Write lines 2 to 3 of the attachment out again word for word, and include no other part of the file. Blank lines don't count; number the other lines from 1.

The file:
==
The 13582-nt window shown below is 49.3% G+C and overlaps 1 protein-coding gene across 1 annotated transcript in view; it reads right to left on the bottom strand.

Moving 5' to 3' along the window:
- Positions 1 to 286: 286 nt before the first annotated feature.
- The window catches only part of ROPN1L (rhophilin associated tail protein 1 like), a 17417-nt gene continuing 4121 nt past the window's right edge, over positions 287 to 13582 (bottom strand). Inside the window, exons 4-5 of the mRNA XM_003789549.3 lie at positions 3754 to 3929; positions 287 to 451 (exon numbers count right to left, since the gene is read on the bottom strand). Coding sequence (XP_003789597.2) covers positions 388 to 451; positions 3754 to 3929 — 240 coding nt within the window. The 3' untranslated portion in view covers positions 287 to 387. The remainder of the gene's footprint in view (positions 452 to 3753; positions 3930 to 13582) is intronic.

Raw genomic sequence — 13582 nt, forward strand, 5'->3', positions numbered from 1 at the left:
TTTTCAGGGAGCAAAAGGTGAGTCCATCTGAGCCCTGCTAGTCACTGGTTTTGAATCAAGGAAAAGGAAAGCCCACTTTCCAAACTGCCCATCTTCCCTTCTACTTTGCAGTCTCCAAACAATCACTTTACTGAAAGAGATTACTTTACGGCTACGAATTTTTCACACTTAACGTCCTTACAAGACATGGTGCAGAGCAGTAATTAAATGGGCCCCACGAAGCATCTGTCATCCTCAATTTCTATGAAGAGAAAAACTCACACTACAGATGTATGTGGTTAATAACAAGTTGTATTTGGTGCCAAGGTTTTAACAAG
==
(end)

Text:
Moving 5' to 3' along the window:
- Positions 1 to 286: 286 nt before the first annotated feature.